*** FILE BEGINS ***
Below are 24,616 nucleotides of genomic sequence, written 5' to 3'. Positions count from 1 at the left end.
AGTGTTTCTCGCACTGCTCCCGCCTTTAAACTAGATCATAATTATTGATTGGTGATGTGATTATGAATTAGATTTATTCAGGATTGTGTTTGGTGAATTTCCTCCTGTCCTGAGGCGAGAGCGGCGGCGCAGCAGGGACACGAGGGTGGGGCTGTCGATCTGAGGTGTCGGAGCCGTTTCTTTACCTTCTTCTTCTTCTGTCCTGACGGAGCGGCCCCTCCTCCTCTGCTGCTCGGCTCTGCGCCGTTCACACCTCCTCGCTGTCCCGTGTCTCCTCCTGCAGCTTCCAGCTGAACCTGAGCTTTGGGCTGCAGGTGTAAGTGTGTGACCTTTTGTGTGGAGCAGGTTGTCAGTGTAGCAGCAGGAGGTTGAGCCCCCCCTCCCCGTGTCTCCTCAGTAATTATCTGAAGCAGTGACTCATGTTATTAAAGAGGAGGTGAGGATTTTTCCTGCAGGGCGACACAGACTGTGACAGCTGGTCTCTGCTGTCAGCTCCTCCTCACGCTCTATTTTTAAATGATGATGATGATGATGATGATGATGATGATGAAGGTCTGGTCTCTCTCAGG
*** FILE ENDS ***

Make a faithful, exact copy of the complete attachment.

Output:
Below are 24,616 nucleotides of genomic sequence, written 5' to 3'. Positions count from 1 at the left end.
AGTGTTTCTCGCACTGCTCCCGCCTTTAAACTAGATCATAATTATTGATTGGTGATGTGATTATGAATTAGATTTATTCAGGATTGTGTTTGGTGAATTTCCTCCTGTCCTGAGGCGAGAGCGGCGGCGCAGCAGGGACACGAGGGTGGGGCTGTCGATCTGAGGTGTCGGAGCCGTTTCTTTACCTTCTTCTTCTTCTGTCCTGACGGAGCGGCCCCTCCTCCTCTGCTGCTCGGCTCTGCGCCGTTCACACCTCCTCGCTGTCCCGTGTCTCCTCCTGCAGCTTCCAGCTGAACCTGAGCTTTGGGCTGCAGGTGTAAGTGTGTGACCTTTTGTGTGGAGCAGGTTGTCAGTGTAGCAGCAGGAGGTTGAGCCCCCCCTCCCCGTGTCTCCTCAGTAATTATCTGAAGCAGTGACTCATGTTATTAAAGAGGAGGTGAGGATTTTTCCTGCAGGGCGACACAGACTGTGACAGCTGGTCTCTGCTGTCAGCTCCTCCTCACGCTCTATTTTTAAATGATGATGATGATGATGATGATGATGATGATGAAGGTCTGGTCTCTCTCAGG